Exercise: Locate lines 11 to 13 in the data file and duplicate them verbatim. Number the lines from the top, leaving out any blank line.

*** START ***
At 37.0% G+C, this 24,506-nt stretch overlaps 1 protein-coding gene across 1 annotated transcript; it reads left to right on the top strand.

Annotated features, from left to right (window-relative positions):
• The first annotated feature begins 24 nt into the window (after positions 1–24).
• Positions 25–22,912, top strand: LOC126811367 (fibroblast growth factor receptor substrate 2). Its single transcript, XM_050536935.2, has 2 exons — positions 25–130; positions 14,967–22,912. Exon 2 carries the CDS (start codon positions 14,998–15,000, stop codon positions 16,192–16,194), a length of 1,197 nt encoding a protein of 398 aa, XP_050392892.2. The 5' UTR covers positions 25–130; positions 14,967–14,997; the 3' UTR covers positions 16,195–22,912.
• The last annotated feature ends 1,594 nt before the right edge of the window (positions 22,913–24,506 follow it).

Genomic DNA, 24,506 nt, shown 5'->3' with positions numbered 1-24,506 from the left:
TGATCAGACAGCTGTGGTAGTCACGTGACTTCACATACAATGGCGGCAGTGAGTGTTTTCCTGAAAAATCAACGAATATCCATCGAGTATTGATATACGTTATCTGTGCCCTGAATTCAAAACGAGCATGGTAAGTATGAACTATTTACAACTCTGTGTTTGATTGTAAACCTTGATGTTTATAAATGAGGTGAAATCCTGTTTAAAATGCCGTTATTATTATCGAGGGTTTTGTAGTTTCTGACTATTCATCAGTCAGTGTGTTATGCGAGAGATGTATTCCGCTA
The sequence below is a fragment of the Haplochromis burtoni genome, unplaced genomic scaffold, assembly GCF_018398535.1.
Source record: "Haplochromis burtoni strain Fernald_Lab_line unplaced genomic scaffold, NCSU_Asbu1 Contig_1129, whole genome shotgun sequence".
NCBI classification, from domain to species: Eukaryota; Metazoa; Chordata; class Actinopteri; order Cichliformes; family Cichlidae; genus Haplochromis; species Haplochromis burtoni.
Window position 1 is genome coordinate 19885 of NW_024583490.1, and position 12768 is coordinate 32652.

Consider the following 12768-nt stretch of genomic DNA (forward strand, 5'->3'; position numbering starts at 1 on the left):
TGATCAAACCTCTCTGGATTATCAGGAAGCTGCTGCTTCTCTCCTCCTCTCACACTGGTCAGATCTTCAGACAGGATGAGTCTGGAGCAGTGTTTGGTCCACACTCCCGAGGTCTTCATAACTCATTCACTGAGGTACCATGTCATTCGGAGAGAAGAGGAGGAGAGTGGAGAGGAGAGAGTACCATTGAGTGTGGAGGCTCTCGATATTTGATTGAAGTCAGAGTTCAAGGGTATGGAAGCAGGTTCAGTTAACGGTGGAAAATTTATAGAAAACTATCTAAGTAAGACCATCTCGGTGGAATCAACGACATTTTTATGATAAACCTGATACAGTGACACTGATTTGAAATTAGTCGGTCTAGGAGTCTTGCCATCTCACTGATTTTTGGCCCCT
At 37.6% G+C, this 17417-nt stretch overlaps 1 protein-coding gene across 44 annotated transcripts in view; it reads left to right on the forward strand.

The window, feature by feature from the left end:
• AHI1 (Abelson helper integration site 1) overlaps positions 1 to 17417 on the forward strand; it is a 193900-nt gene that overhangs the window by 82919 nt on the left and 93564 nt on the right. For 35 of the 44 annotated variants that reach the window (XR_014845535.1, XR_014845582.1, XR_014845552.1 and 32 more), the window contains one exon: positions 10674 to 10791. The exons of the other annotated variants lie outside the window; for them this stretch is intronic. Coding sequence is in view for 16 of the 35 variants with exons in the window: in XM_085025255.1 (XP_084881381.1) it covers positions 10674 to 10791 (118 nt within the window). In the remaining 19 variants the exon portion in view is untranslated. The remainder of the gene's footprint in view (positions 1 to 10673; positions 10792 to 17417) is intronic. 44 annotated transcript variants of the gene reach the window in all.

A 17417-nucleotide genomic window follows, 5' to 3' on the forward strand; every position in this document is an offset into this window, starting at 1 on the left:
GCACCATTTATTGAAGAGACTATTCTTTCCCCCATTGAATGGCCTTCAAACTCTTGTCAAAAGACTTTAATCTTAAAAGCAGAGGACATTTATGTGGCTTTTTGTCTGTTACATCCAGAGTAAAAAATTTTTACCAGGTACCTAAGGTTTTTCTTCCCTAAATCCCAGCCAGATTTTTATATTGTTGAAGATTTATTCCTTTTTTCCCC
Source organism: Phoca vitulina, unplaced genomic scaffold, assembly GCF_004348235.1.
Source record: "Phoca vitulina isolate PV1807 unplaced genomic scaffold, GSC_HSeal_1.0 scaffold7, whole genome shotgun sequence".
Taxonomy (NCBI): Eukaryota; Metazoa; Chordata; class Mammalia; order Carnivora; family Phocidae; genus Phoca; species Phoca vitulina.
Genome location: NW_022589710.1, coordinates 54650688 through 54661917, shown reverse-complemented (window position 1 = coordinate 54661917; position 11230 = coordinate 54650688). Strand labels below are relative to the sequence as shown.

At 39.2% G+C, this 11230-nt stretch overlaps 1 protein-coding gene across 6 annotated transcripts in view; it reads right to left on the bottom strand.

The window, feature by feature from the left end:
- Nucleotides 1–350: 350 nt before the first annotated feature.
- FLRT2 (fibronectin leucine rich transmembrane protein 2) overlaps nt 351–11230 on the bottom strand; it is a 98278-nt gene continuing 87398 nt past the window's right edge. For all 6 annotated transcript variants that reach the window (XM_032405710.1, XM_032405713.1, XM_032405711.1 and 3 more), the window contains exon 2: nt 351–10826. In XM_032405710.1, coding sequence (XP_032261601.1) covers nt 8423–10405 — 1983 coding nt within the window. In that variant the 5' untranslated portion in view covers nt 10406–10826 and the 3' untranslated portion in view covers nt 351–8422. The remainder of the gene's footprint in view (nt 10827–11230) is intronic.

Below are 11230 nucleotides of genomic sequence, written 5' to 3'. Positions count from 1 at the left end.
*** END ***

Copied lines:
Window position 1 is genome coordinate 19885 of NW_024583490.1, and position 12768 is coordinate 32652.

Consider the following 12768-nt stretch of genomic DNA (forward strand, 5'->3'; position numbering starts at 1 on the left):
TGATCAAACCTCTCTGGATTATCAGGAAGCTGCTGCTTCTCTCCTCCTCTCACACTGGTCAGATCTTCAGACAGGATGAGTCTGGAGCAGTGTTTGGTCCACACTCCCGAGGTCTTCATAACTCATTCACTGAGGTACCATGTCATTCGGAGAGAAGAGGAGGAGAGTGGAGAGGAGAGAGTACCATTGAGTGTGGAGGCTCTCGATATTTGATTGAAGTCAGAGTTCAAGGGTATGGAAGCAGGTTCAGTTAACGGTGGAAAATTTATAGAAAACTATCTAAGTAAGACCATCTCGGTGGAATCAACGACATTTTTATGATAAACCTGATACAGTGACACTGATTTGAAATTAGTCGGTCTAGGAGTCTTGCCATCTCACTGATTTTTGGCCCCT